I have been watching the ongoing nervous dance between
This is one debate in which I am genuinely sympathetic to both sides, and have a difficult time forming a concrete opinion. On the one hand, the Armenians were unquestionably victims of a genocide perpetrated by the Ottoman Turks. No remotely serious person who is acquainted with history, and whose view is not filtered through particularly strident Turkish nationalism, can or should deny that for so much as half a second. The Turkish government maintains that the killings that took place were simply the inevitable byproduct of quelling "civil unrest" in a time of war. That a modern democratic government would make such claims is disgusting. As many as 1.5 million Armenians were systematically driven from their homes, gathered into camps and massacred. If the term "genocide" does not apply to such events, then the word has no meaning. The Turkish people owe it to themselves to examine their past with a less skewed lens, and in so doing scrub some soot from their national consciousness. Furthermore, for the United States Congress to bow to the pressure of those who would paper over the crimes of history for the sake of political convenience imparts upon it a moral stain.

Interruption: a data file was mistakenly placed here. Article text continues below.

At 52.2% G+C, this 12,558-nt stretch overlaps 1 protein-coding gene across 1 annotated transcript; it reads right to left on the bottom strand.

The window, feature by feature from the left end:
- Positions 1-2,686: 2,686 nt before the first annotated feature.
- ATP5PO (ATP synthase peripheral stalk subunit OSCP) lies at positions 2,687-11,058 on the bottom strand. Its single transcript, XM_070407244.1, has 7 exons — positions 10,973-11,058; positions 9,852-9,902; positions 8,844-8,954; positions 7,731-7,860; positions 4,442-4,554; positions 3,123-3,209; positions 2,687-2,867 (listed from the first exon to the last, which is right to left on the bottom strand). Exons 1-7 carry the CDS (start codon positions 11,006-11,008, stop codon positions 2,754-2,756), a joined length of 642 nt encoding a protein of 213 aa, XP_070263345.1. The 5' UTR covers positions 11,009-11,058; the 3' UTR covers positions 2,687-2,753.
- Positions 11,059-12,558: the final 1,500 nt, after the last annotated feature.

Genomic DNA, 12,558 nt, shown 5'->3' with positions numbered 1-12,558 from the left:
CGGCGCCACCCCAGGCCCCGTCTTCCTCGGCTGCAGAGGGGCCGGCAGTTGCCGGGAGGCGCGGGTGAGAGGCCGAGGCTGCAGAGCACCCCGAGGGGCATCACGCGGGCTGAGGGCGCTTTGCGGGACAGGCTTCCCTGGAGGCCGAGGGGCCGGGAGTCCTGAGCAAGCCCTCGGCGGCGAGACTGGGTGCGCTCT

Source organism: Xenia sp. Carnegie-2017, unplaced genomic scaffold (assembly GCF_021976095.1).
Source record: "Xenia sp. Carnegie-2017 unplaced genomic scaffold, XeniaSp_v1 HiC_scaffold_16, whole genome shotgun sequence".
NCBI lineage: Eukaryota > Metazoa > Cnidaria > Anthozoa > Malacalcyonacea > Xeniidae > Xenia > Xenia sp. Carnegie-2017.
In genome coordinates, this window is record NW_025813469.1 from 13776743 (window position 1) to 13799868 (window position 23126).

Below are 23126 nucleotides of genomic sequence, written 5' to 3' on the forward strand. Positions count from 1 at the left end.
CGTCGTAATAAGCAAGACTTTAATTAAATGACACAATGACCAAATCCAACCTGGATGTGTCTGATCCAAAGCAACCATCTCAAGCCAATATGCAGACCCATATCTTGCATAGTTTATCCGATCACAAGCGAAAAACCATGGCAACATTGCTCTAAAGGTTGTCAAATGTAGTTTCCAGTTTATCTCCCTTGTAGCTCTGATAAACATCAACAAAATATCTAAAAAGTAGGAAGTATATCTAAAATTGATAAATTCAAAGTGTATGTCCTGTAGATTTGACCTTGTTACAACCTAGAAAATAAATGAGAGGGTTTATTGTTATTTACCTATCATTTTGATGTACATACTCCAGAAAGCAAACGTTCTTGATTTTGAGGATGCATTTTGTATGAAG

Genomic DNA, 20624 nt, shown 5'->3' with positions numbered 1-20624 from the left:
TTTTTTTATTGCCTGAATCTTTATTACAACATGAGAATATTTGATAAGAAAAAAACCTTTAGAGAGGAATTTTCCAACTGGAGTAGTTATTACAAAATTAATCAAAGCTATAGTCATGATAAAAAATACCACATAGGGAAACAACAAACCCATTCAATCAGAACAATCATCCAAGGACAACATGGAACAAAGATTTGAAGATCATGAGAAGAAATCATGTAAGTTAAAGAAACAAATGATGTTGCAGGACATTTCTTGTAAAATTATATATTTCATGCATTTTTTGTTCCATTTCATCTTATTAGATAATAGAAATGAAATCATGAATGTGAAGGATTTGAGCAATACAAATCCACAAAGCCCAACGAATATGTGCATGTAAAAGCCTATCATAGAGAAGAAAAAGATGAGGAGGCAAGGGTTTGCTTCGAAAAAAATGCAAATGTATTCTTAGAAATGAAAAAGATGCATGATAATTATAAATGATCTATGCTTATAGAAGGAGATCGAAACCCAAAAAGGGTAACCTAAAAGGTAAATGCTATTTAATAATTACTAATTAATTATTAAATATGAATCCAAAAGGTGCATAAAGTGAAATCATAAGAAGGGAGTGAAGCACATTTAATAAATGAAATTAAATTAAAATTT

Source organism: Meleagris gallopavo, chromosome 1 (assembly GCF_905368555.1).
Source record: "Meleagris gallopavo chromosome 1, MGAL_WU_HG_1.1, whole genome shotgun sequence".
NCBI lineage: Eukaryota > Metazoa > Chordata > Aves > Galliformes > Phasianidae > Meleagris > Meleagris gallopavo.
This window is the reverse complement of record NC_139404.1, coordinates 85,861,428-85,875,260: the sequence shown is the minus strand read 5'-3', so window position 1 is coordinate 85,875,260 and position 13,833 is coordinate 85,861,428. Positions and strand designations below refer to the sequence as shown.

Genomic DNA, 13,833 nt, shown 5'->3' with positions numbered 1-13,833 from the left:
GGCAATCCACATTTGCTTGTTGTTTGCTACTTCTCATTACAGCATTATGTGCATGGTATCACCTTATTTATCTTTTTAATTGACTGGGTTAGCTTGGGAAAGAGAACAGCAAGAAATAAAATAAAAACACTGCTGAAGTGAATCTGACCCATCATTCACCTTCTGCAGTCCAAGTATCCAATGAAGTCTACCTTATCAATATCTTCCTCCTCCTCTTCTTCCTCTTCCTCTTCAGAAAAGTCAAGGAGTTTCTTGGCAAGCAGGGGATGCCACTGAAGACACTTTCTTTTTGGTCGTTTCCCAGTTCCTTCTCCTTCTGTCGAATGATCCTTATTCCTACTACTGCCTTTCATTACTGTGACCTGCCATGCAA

Still, principle's sweet nectar must at times be drunk diluted by reality's brine. Whatever the sins of
Events in recent days only leave more cause for worry. The Turkish Parliament has, with much fanfare, authorized
In this climate, then, I take pause at the notion that Congress would proactively decide, with no strategic purpose and for no more than rhetorical gain, to remind